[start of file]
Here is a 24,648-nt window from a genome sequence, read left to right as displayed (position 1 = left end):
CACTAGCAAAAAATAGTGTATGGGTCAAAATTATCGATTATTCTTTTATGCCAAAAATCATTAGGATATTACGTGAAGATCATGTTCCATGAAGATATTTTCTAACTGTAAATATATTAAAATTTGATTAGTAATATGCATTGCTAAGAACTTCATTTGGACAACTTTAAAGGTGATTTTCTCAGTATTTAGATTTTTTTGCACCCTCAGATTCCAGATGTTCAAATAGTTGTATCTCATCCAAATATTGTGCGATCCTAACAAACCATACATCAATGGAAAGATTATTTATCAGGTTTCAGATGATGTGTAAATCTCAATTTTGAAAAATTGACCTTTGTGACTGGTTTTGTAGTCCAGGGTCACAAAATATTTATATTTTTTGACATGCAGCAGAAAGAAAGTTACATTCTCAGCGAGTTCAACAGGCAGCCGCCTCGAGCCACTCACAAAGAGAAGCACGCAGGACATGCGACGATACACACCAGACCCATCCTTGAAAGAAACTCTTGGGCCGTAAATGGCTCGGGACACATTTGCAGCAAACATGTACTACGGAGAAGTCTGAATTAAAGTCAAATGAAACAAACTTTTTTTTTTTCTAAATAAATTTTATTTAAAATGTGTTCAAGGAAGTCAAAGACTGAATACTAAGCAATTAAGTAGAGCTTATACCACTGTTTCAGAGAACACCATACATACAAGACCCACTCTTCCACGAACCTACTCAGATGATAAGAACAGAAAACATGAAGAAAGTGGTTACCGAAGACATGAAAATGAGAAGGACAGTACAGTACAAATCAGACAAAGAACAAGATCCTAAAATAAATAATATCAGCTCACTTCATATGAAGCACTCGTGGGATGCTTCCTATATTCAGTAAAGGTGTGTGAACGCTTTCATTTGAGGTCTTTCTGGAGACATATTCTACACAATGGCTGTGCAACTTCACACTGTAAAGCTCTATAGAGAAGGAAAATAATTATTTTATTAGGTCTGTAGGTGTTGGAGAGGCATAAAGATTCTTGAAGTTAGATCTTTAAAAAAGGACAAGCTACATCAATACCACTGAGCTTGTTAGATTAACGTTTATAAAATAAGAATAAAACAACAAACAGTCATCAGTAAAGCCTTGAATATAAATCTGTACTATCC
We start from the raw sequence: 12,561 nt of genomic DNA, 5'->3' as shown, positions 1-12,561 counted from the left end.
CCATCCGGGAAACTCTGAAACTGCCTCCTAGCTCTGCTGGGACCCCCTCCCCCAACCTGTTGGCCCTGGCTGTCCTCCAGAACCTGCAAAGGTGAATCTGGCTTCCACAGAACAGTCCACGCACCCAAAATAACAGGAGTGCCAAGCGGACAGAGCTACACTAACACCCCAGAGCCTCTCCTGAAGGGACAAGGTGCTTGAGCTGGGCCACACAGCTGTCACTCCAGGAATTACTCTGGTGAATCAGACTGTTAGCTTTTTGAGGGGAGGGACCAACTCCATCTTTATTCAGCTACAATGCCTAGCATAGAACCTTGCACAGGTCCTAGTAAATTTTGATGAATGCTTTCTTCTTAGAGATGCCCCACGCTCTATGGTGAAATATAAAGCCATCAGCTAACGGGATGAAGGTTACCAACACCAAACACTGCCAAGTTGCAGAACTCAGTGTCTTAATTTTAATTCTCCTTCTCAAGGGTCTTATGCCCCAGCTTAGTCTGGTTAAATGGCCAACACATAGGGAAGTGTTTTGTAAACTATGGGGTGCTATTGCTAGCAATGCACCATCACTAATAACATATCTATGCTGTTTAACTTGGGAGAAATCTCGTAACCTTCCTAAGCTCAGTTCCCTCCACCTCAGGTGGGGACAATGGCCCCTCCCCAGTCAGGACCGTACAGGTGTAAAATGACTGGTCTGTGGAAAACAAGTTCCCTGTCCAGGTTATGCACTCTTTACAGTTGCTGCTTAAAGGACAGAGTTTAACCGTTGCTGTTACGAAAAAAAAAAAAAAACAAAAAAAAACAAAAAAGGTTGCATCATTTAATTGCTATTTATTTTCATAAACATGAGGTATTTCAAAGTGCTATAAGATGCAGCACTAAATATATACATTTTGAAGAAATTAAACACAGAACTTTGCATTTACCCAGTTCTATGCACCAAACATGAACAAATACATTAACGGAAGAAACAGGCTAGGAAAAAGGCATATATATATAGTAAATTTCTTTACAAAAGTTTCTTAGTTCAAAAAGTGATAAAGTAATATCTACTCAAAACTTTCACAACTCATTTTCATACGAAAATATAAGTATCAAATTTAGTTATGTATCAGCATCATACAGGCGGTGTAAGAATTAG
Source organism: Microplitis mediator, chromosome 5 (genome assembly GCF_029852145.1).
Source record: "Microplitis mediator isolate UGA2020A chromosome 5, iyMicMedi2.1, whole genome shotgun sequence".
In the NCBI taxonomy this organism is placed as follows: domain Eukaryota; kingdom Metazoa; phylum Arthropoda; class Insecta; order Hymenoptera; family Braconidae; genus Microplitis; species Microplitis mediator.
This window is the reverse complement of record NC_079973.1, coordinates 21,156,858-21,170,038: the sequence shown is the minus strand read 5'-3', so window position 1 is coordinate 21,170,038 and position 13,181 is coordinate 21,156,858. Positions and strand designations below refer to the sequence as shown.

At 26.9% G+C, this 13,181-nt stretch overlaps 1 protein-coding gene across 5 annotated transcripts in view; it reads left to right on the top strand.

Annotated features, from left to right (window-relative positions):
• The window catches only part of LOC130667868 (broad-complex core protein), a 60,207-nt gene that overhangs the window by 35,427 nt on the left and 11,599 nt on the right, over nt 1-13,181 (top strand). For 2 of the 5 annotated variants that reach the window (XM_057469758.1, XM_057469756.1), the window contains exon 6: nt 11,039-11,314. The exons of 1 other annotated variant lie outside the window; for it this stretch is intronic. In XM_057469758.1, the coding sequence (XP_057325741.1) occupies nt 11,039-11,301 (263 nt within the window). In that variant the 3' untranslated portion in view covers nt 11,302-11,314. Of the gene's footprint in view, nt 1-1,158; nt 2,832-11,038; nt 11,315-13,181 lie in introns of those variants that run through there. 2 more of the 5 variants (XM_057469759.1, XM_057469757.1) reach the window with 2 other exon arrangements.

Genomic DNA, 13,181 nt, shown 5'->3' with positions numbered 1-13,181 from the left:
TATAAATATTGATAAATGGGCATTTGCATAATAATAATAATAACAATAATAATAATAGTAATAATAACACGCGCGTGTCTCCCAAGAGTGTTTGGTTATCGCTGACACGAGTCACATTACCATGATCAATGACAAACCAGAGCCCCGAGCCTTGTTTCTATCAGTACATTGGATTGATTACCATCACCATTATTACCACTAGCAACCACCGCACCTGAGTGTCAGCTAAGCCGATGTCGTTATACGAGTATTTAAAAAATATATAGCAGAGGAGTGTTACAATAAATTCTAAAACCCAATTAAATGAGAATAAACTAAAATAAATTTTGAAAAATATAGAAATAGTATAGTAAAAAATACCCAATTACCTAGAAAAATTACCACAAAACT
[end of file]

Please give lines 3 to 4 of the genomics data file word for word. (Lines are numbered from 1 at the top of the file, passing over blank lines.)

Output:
We start from the raw sequence: 12,561 nt of genomic DNA, 5'->3' as shown, positions 1-12,561 counted from the left end.
CCATCCGGGAAACTCTGAAACTGCCTCCTAGCTCTGCTGGGACCCCCTCCCCCAACCTGTTGGCCCTGGCTGTCCTCCAGAACCTGCAAAGGTGAATCTGGCTTCCACAGAACAGTCCACGCACCCAAAATAACAGGAGTGCCAAGCGGACAGAGCTACACTAACACCCCAGAGCCTCTCCTGAAGGGACAAGGTGCTTGAGCTGGGCCACACAGCTGTCACTCCAGGAATTACTCTGGTGAATCAGACTGTTAGCTTTTTGAGGGGAGGGACCAACTCCATCTTTATTCAGCTACAATGCCTAGCATAGAACCTTGCACAGGTCCTAGTAAATTTTGATGAATGCTTTCTTCTTAGAGATGCCCCACGCTCTATGGTGAAATATAAAGCCATCAGCTAACGGGATGAAGGTTACCAACACCAAACACTGCCAAGTTGCAGAACTCAGTGTCTTAATTTTAATTCTCCTTCTCAAGGGTCTTATGCCCCAGCTTAGTCTGGTTAAATGGCCAACACATAGGGAAGTGTTTTGTAAACTATGGGGTGCTATTGCTAGCAATGCACCATCACTAATAACATATCTATGCTGTTTAACTTGGGAGAAATCTCGTAACCTTCCTAAGCTCAGTTCCCTCCACCTCAGGTGGGGACAATGGCCCCTCCCCAGTCAGGACCGTACAGGTGTAAAATGACTGGTCTGTGGAAAACAAGTTCCCTGTCCAGGTTATGCACTCTTTACAGTTGCTGCTTAAAGGACAGAGTTTAACCGTTGCTGTTACGAAAAAAAAAAAAAAACAAAAAAAAACAAAAAAGGTTGCATCATTTAATTGCTATTTATTTTCATAAACATGAGGTATTTCAAAGTGCTATAAGATGCAGCACTAAATATATACATTTTGAAGAAATTAAACACAGAACTTTGCATTTACCCAGTTCTATGCACCAAACATGAACAAATACATTAACGGAAGAAACAGGCTAGGAAAAAGGCATATATATATAGTAAATTTCTTTACAAAAGTTTCTTAGTTCAAAAAGTGATAAAGTAATATCTACTCAAAACTTTCACAACTCATTTTCATACGAAAATATAAGTATCAAATTTAGTTATGTATCAGCATCATACAGGCGGTGTAAGAATTAG